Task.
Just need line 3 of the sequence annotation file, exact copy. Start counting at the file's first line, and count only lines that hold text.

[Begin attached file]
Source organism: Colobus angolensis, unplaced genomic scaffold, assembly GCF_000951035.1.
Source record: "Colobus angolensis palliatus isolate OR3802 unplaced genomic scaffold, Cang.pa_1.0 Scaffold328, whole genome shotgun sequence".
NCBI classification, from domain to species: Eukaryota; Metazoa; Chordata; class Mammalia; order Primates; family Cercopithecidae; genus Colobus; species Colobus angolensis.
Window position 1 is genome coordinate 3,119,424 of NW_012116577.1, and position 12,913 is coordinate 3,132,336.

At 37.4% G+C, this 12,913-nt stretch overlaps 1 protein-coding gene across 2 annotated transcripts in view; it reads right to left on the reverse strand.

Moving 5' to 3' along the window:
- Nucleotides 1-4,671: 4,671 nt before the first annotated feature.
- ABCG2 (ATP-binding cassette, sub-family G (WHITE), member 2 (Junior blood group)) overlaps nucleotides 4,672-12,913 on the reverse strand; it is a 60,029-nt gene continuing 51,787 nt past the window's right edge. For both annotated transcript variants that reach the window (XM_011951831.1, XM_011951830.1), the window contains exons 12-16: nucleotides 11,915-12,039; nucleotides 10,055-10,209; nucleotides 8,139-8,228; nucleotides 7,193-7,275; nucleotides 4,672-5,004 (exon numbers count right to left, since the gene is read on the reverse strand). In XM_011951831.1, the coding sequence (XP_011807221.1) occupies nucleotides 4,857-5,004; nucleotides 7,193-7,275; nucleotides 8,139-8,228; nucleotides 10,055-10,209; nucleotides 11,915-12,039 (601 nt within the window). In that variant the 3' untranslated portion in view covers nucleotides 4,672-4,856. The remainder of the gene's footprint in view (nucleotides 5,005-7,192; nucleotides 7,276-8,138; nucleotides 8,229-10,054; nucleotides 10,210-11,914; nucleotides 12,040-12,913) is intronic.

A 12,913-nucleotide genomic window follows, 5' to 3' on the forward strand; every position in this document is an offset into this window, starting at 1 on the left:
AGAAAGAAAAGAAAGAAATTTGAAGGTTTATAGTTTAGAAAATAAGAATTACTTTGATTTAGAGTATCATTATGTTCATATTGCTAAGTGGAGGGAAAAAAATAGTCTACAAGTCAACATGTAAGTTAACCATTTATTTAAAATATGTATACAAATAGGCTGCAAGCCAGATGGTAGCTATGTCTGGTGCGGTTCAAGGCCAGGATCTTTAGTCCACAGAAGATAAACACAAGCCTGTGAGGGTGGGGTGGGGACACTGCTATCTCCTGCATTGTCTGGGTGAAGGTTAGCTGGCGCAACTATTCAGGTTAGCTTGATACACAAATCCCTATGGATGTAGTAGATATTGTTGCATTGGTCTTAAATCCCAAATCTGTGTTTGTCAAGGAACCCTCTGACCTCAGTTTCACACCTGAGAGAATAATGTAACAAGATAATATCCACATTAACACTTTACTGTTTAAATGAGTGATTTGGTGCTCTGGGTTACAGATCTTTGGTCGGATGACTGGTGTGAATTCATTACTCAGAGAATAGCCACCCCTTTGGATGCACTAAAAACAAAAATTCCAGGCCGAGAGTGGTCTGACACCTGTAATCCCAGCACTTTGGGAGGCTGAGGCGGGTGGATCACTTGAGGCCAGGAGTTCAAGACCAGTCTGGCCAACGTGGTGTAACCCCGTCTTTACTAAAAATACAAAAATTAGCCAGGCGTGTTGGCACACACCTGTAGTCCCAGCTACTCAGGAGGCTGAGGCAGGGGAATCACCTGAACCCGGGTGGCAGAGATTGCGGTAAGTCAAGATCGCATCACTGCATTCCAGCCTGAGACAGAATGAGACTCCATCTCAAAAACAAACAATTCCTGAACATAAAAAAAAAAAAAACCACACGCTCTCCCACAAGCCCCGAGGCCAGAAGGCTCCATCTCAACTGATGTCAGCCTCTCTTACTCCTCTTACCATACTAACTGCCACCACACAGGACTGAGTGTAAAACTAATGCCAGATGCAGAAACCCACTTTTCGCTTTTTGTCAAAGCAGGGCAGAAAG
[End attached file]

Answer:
NCBI classification, from domain to species: Eukaryota; Metazoa; Chordata; class Mammalia; order Primates; family Cercopithecidae; genus Colobus; species Colobus angolensis.